March 1, 2010 in Conferences & Symposia | Permalink | Comments (0) | TrackBack (0)

Thursday, January 21, 2010

Conference on Lawyer Marketing Through Online Social Networks

Posted by Jeff Lipshaw

Suffolk University Law School is hosting a program entitled Avoiding the Ethical Minefield of Online Social Networking and Marketing:  Do You Know Who Your Friends Are? on Thursday, March 11, 2010 from 4:00 - 6:30 p.m. at 120 Tremont Street in the heart of downtown Boston.  Featured speakers include Legal Ethics Forum luminaries, colleague Andrew Perlman (Suffolk) and John Steele (Visiting, Indiana - Bloomington) and James Sokolove of the ubiquitous television commercials advertising for mesothelioma (a particular kind of asbestos-related cancer) plaintiffs.  Also a chance to pick a couple of those hard-to-come-by "ethics hours" for CLE.

January 21, 2010 in CLE, Conferences & Symposia | Permalink | Comments (0) | TrackBack (0)

Wednesday, January 20, 2010

Flanders on the Need for Ethics Instruction in Law School

Posted by Jeff Lipshaw

My co-author (of the soon-to-be published ABA book, Becoming a Law Professor, with Brannon Denning), Marcia Cflande2McCormick, passed along this link to a column in National Jurist by her St. Louis U. colleague Chad Flanders (right).  I'm sympathetic to the position that much of law school (as well as legal scholarship) hits the low-hanging and not very interesting fruit on these issues - that many of the ethical issues facing lawyers go beyond the Model Rules (which are almost all directed essentially to litigation in any event), and often involve choices made in good faith by ethically-inclined people among several less-than-perfect alternatives.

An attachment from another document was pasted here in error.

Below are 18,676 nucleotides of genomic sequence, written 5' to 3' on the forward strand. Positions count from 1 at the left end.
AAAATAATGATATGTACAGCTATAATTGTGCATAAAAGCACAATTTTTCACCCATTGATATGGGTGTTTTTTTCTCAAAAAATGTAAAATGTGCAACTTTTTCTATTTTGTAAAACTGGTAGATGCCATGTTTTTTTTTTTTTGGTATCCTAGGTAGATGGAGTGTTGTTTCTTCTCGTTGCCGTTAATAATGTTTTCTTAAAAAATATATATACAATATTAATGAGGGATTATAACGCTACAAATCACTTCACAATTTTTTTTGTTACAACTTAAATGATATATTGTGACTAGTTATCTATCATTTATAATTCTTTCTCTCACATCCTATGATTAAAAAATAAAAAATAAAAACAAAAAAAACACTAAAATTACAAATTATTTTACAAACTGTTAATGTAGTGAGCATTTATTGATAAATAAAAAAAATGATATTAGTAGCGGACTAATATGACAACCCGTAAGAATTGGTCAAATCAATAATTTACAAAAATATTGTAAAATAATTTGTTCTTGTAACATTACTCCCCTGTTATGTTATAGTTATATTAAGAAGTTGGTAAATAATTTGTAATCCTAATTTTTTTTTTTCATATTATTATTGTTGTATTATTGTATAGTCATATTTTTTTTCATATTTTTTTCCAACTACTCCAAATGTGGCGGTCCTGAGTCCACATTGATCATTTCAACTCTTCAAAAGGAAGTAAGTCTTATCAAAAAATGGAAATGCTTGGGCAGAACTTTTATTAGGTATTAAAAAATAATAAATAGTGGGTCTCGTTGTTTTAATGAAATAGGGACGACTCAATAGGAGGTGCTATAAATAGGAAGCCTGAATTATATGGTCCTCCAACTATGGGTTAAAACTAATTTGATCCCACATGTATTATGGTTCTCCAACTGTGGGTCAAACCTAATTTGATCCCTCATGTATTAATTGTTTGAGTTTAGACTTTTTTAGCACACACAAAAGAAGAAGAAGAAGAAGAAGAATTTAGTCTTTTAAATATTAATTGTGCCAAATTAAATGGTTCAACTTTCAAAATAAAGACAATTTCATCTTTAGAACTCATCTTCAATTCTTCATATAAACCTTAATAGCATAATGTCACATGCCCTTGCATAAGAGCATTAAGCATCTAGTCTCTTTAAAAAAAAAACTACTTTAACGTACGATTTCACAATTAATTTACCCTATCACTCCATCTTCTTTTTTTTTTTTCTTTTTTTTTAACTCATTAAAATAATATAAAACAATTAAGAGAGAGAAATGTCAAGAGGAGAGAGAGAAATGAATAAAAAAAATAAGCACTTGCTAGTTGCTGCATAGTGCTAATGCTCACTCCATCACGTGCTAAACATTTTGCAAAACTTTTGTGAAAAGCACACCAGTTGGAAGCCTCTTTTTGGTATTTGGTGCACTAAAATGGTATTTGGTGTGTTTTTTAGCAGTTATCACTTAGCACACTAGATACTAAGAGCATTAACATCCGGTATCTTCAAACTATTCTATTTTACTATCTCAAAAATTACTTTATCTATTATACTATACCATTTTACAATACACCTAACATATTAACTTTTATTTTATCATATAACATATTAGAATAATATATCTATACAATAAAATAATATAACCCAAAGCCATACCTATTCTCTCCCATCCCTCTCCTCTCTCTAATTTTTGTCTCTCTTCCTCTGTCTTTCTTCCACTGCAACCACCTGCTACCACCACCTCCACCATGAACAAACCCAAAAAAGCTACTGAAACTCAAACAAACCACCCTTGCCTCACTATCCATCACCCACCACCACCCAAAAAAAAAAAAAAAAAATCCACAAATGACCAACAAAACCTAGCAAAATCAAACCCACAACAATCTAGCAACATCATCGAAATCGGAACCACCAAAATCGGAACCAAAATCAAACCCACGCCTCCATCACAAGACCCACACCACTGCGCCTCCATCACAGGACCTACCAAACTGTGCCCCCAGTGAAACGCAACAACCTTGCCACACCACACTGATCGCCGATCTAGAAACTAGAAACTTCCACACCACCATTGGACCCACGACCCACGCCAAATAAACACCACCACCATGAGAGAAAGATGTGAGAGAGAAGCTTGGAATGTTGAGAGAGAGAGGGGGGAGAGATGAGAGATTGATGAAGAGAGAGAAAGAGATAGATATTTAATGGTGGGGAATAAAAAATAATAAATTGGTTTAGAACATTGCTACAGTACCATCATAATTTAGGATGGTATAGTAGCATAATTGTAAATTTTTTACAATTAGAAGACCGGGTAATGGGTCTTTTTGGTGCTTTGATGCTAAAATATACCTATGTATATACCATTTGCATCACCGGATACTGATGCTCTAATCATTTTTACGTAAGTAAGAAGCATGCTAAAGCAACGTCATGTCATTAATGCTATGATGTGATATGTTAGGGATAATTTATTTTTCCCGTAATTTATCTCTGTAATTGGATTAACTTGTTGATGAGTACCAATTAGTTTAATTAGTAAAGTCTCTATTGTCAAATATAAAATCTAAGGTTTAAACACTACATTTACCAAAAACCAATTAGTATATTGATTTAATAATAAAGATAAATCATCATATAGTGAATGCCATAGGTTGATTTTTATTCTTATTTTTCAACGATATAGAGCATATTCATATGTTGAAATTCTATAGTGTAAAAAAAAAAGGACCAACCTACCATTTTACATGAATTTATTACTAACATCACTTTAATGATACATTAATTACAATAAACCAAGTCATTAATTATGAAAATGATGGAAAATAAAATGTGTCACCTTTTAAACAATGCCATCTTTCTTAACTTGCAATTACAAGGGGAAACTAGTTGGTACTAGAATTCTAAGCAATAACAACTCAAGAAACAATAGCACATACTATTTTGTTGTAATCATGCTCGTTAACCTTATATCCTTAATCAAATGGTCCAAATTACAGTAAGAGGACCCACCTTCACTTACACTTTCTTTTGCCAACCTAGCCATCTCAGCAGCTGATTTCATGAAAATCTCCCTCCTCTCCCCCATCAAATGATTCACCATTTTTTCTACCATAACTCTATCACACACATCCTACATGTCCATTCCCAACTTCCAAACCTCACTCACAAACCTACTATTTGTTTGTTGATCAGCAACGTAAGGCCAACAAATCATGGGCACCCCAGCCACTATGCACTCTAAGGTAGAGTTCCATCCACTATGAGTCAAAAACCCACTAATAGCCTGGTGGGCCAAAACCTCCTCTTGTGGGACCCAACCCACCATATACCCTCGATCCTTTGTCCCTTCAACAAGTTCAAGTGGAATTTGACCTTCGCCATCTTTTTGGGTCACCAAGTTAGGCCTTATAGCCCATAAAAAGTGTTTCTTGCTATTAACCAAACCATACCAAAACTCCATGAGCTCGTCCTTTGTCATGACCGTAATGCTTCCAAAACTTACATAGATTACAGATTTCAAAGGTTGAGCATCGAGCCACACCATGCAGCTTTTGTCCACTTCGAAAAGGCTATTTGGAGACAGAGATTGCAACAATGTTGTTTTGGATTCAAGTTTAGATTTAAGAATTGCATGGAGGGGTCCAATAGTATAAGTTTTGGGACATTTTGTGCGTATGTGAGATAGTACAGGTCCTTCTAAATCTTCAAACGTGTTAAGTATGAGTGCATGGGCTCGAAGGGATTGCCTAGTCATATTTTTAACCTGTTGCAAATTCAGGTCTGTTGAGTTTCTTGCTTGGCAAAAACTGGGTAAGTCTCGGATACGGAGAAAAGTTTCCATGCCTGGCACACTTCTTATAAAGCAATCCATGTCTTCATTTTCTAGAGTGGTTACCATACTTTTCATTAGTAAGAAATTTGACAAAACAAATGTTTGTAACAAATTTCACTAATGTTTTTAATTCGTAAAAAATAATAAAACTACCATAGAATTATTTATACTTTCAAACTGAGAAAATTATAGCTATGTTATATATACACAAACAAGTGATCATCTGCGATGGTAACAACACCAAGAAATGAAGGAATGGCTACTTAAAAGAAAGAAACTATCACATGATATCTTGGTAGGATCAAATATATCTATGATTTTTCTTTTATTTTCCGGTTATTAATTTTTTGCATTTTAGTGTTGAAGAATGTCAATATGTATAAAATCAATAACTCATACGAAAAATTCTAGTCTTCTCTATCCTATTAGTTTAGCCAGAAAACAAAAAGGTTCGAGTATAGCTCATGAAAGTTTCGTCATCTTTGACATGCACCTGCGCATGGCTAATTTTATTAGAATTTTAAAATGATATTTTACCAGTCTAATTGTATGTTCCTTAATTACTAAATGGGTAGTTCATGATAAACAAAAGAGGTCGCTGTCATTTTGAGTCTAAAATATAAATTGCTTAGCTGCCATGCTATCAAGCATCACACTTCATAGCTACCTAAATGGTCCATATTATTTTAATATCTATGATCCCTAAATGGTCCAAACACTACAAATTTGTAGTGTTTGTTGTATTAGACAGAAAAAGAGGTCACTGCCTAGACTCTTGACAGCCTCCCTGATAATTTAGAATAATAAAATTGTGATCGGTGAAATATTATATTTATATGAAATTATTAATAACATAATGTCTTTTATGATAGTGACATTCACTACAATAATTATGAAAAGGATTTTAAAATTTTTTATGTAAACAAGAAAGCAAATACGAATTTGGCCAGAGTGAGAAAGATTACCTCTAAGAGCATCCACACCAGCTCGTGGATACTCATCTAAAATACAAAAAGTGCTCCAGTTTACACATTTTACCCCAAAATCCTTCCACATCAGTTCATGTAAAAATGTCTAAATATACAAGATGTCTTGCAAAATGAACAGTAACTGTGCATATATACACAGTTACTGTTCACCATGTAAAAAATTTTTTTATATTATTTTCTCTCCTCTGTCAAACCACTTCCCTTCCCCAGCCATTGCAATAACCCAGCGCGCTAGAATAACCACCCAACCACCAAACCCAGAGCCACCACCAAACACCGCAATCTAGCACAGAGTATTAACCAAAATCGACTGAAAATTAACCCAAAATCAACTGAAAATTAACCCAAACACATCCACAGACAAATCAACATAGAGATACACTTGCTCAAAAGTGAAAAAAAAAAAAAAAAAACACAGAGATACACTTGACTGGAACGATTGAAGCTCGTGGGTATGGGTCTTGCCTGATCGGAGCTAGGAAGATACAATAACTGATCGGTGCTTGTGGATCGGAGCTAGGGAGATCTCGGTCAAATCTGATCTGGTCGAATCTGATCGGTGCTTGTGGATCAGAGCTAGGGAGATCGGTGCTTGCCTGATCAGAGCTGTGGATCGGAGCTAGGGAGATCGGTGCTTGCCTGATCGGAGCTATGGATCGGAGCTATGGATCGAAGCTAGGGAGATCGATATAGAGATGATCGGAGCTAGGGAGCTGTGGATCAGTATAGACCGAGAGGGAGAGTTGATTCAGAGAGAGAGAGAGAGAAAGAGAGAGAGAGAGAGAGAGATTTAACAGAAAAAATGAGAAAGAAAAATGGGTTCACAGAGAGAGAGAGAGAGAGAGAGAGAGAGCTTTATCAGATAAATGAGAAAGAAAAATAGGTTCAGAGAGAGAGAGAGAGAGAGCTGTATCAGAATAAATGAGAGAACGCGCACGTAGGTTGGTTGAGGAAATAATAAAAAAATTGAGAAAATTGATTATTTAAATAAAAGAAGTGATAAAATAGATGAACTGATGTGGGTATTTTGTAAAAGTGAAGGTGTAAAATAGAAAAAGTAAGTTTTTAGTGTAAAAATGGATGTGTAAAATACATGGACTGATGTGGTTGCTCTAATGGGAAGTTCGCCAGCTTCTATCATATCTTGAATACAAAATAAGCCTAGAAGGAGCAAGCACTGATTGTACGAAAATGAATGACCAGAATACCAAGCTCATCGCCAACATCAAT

January 20, 2010 in Conferences & Symposia | Permalink | Comments (0) | TrackBack (0)

Wednesday, January 13, 2010

Emory Transactional Skills Conference - Reminder Notice!

Emory University School of Law’s Center for Transactional Law and Practice is delighted to announce its second biennial conference on the teaching of transactional law and skills, Transactional Education:  What’s Next?  The conference will be held at Emory Law on Friday, June 4 and Saturday, June 5, 2010.